Richard Taylor is a noted church historian and an award-winning author of publications that focus on the traditions of the Evangelical and Reformed Church. His publications also explore additional and related religious groups.
Since 1989 he has specialized in the production and publication of historical directories of American Churches. Each book includes an overview of the historical events that influenced the development of the local churches and a listing of the local history data of hundreds of particular congregations.
CONGREGATIONS OF THE GERMAN REFORMED CHURCH IN THE UNITED STATES
The Congregations of the German Reformed Church in the United States is an historical directory of over 4,000 congregations related to the German Reformed Church in the United States, including their founding dates, locations, names, judicatory relationships, current status and additional data. Included are summary histories of every Synod and Classis. About 1,300 references to Lutheran churches in union arrangements with Reformed Churches are cited. The book includes a history of the denomination’s organizational structures, geographic spread, ethnic identities, and ecumenical relationships. Extensive bibliography, six maps, and twelve figures and illustrations are included. Indexed with a town and city directory. Click HERE to purchase this book now.
CONGREGATIONS OF THE GERMAN EVANGELICAL SYNOD OF NORTH AMERICA AND RELATED GROUPS
Beginning in Prussia in 1817, the Lutheran and Reformed Churches in many German states were united as Evangelical Churches. Immigrants to American founded both pietist and rationalist (Evangelical Protestant) united Evangelical denominations. Both of these traditions are now part of the United Church of Christ. This book gives the best organizational overview of these groups currently in print.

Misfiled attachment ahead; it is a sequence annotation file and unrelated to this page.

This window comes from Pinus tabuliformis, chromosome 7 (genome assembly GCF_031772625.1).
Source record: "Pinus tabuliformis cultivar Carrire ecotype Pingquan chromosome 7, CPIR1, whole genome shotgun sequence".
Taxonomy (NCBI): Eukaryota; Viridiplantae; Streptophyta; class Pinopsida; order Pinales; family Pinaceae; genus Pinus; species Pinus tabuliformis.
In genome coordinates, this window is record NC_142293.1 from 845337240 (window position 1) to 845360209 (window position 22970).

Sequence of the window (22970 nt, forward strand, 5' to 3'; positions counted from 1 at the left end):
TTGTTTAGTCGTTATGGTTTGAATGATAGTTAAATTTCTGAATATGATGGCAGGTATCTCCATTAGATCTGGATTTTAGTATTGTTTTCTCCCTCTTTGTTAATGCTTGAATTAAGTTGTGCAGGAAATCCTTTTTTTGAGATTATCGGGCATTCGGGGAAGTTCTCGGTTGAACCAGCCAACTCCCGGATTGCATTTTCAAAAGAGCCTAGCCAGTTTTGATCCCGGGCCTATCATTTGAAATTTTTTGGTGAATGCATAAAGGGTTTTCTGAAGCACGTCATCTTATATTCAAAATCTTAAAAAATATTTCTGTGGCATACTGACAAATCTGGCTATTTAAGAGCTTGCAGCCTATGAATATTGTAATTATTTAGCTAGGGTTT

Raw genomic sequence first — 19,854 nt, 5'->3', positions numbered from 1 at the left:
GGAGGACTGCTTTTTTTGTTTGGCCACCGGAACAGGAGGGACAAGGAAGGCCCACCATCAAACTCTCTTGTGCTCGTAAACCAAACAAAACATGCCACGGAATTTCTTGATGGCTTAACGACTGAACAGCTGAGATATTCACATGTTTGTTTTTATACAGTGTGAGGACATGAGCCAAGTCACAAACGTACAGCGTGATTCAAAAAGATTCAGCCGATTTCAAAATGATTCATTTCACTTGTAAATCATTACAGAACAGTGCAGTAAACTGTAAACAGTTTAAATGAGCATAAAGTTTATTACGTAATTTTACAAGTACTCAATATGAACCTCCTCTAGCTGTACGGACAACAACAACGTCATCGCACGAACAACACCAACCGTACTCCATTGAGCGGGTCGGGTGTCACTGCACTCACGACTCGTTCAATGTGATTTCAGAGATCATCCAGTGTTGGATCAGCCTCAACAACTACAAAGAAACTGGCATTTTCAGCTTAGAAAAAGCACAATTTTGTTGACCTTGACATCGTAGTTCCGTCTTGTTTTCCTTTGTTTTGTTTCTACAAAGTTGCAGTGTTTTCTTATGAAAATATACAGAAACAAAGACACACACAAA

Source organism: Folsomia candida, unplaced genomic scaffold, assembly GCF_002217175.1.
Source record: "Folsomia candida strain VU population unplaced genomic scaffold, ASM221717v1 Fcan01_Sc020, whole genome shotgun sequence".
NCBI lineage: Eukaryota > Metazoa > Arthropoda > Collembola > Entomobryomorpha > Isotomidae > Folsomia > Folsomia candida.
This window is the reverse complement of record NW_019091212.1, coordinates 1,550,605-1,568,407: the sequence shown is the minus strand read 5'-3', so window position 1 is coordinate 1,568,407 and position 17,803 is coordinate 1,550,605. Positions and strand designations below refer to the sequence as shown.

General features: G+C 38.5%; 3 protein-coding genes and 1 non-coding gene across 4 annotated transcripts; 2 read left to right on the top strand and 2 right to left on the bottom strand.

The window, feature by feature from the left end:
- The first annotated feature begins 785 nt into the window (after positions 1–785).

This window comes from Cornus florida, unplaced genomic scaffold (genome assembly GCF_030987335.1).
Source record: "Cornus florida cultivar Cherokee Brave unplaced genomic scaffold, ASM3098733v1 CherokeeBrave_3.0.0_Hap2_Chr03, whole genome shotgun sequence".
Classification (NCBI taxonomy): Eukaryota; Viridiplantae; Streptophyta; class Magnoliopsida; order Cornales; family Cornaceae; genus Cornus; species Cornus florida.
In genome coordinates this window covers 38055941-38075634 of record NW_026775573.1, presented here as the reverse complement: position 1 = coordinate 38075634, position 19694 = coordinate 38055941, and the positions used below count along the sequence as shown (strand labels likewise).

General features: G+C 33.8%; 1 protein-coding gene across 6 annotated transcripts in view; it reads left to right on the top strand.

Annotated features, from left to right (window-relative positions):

The extensive history in this book covers the development of various groups that became part of the German Evangelical Synod of North America. The Synod merged to the Reformed Church in the United States in 1934 to form the Evangelical and Reformed Church. Also included are summary histories of many rationalist Evangelical Protestant groups. The last of these, the Evangelical Protestant Church of North America, merged with the Congregationalists in 1925.
The text highlights organizational development, and includes related health and welfare and educational institutions.
The directory portion identifies all congregations known to be part of the Synod and fifteen other denominational groups. Also included are all Evangelical and Reformed congregations formed from the formation of that union until the organization of the United Church of Christ. Related congregations in Canada and mission sites in India and Honduras are listed as well.
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UNITED CHURCH OF CHRIST HISTORICAL MAP SET
The map set includes ten maps to survey the geographic distribution and strength of the United Church and its four historic traditions across the United States. A study guide for History and Polity classes, or a one session discussion is included, along with a PowerPoint® presentation of the maps. The maps and supporting materials are on a USB drive, from which they can be printed.
The ten maps include four that show the counties with churches at time of the initial unions for each of the four major traditions: Congregational, Reformed, Christian, and Evangelical. Areas of earlier service are also indicated. Three maps show the distribution of newly received congregations for the post-merger groups: Congregational Christian, Evangelical and Reformed, and United Church of Christ. One composite map compares counties that currently have United Church congregations with counties previously served by it or any of its predecessors, and areas not served. Also included are two maps drawn from the 2010 U.S. Religion census that show United Church adherents in each county, and United Church adherents as a percentage of the population in each county.
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